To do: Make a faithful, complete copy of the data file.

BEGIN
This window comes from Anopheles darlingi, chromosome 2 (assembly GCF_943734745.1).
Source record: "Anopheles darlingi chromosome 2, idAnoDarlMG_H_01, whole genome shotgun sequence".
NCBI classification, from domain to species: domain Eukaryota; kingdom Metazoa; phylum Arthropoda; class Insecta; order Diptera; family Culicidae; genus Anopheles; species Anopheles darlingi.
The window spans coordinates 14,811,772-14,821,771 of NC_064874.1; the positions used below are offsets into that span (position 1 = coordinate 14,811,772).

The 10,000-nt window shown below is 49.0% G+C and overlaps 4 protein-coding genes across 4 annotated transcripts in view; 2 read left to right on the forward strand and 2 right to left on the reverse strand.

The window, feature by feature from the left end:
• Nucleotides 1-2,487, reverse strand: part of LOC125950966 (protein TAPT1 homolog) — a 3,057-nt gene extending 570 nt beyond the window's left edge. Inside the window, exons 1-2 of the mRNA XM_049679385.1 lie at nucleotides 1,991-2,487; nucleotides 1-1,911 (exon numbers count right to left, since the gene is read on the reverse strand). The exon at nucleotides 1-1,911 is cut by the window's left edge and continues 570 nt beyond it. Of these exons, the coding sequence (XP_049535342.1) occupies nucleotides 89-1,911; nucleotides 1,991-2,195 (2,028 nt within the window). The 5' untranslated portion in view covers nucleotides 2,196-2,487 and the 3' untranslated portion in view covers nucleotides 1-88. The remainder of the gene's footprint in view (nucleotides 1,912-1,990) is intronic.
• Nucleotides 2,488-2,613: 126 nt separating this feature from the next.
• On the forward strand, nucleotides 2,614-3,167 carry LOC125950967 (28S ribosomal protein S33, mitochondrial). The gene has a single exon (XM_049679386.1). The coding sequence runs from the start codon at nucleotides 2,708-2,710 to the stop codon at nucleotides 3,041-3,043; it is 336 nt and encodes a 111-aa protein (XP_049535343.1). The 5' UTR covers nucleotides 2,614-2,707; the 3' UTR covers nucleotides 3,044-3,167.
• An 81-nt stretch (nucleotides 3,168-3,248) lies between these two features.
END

This window comes from Anopheles darlingi, chromosome 2 (assembly GCF_943734745.1).
Source record: "Anopheles darlingi chromosome 2, idAnoDarlMG_H_01, whole genome shotgun sequence".
NCBI classification, from domain to species: domain Eukaryota; kingdom Metazoa; phylum Arthropoda; class Insecta; order Diptera; family Culicidae; genus Anopheles; species Anopheles darlingi.
The window spans coordinates 14,811,772-14,821,771 of NC_064874.1; the positions used below are offsets into that span (position 1 = coordinate 14,811,772).

The 10,000-nt window shown below is 49.0% G+C and overlaps 4 protein-coding genes across 4 annotated transcripts in view; 2 read left to right on the forward strand and 2 right to left on the reverse strand.

The window, feature by feature from the left end:
• Nucleotides 1-2,487, reverse strand: part of LOC125950966 (protein TAPT1 homolog) — a 3,057-nt gene extending 570 nt beyond the window's left edge. Inside the window, exons 1-2 of the mRNA XM_049679385.1 lie at nucleotides 1,991-2,487; nucleotides 1-1,911 (exon numbers count right to left, since the gene is read on the reverse strand). The exon at nucleotides 1-1,911 is cut by the window's left edge and continues 570 nt beyond it. Of these exons, the coding sequence (XP_049535342.1) occupies nucleotides 89-1,911; nucleotides 1,991-2,195 (2,028 nt within the window). The 5' untranslated portion in view covers nucleotides 2,196-2,487 and the 3' untranslated portion in view covers nucleotides 1-88. The remainder of the gene's footprint in view (nucleotides 1,912-1,990) is intronic.
• Nucleotides 2,488-2,613: 126 nt separating this feature from the next.
• On the forward strand, nucleotides 2,614-3,167 carry LOC125950967 (28S ribosomal protein S33, mitochondrial). The gene has a single exon (XM_049679386.1). The coding sequence runs from the start codon at nucleotides 2,708-2,710 to the stop codon at nucleotides 3,041-3,043; it is 336 nt and encodes a 111-aa protein (XP_049535343.1). The 5' UTR covers nucleotides 2,614-2,707; the 3' UTR covers nucleotides 3,044-3,167.
• An 81-nt stretch (nucleotides 3,168-3,248) lies between these two features.